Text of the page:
In “Cedar Bar,” painter and avant-garde filmmaker Alfred Leslie (co-director of the Beat manifesto “Pull My Daisy”) sends a wildly contrasting barrage of pop culture images, culled from Hollywood films, TV shows, newsreels and porn flicks, jostling each other across the screen. Meanwhile, on the soundtrack, actors playing various famous Abstract Expressionist painters complain about art and its place in the world. This aesthetic shoptalk is shrill and difficult to follow, rendering the sound/image setup hit-and-miss, and leaving connections between, say, exploding subway cars and Jackson Pollack’s heritage ambiguous. Experimental film and museum settings seem a likely next stop.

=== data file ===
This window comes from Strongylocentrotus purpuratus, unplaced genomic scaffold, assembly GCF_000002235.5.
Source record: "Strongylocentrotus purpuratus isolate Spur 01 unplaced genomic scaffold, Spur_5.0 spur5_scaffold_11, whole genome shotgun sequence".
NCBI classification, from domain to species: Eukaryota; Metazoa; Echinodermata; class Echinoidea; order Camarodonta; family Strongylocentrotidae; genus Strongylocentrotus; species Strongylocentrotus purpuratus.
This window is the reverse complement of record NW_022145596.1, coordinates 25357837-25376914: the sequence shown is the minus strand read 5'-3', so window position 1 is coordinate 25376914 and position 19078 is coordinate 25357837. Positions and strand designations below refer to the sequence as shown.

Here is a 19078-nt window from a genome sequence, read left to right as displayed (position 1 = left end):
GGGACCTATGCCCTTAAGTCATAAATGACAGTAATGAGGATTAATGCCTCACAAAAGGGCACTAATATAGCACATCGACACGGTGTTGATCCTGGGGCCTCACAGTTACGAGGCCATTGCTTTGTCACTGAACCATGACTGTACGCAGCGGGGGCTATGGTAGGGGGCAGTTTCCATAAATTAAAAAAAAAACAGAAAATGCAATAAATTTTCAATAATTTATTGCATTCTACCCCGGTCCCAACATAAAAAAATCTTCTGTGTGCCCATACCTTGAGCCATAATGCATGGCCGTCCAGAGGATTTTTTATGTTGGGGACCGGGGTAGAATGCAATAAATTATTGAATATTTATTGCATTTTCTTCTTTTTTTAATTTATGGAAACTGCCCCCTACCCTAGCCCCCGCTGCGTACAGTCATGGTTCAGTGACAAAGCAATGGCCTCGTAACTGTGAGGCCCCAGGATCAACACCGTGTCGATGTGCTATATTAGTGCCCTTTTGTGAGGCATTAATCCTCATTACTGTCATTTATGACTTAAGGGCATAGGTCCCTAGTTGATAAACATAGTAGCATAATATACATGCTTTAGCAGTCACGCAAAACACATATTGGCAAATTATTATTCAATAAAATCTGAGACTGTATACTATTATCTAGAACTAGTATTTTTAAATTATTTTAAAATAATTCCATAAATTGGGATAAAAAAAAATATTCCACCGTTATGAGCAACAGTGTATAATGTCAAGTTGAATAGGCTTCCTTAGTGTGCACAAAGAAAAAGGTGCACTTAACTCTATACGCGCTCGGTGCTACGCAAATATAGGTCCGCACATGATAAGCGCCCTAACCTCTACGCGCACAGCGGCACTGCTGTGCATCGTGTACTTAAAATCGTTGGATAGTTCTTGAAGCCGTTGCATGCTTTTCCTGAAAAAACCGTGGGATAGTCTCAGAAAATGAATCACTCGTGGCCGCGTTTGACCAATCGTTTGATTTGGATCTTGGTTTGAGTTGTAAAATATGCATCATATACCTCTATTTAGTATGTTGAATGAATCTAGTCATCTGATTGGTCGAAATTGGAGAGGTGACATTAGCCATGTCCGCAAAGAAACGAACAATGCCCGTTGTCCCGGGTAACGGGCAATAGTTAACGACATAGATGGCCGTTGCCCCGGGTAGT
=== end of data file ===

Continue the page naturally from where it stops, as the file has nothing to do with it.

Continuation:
Leslie starts with a recently taped read-through of a theater exercise he wrote in 1952, loosely based on drunken all-night conversations between Abstract Expressionists and critic Clement Greenberg at their favorite Greenwich Village watering hole. Free-associative leaps to the pop images that overlay the text vary from literal (the drunk-sounding conversation fronted by visuals from “The Lost Weekend”) to noir tone poems that symbolize big-city isolation. Actors playing Expressionists burst into song, and reaction shots of celebrities attending an Academy Awards ceremony frequently appear, as do graphic closeups of anonymous genitalia.